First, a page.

This tweet was picked up by a number of late evening tweeters, including myself, who after initial horrified astonishment, tried to persuade Ian Smart to delete the offending words, something he was patently not prepared to do at that point.

What followed over subsequent days served to highlight the complexities of the great independence debate, and in particular, differences of opinion on how those committed to independence should react to the Smart tweets. I would identify three main strands in this – those who felt that it was a significant event and must be countered forcefully, those who felt that it should be ignored so as not to frighten the horses, and voices from Women for Independence who felt that acrimonious exchanges that were predominantly – but not exclusively – male (there was talk of testosterone in the air!) served as a turn-off to the female demographic among the Scottish electorate, a group that is vital to a YES vote.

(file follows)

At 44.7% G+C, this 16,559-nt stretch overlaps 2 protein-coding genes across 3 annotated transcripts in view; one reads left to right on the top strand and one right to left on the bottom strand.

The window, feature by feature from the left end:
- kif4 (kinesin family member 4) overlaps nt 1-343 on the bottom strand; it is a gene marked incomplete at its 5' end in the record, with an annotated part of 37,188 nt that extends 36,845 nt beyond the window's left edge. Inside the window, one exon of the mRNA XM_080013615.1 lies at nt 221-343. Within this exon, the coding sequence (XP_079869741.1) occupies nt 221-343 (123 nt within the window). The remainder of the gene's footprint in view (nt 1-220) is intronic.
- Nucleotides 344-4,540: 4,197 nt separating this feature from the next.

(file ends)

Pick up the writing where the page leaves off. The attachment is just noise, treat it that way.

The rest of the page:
(The little that’s left of my testosterone was pumping as best it could, and I was – and am – firmly in the counter forcefully brigade.)

By any normal journalistic standards, this was a story, and a story with legs. But normal journalistic standards rarely prevail in the pre-independence Scottish media, and I and others feared the worst. It was pretty evident that a dilemma existed for the Better Together media, or at least those embedded within in it in various roles ranging from proprietors through producers and editors to media presenters and journalists, namely, that the villains in cyberspace were firmly cast as nationalists – independence supporters – the cybernats – and Unionist Central Casting would be reluctant to induct a prominent member of the No Campaign into the plot as a villain. Quite simply, it didn’t fit the script

So, fending off as best I could suggestions and mini-attacks from what I had thought of as my own side, I waited for the media. In one sense, I was pleasantly surprised!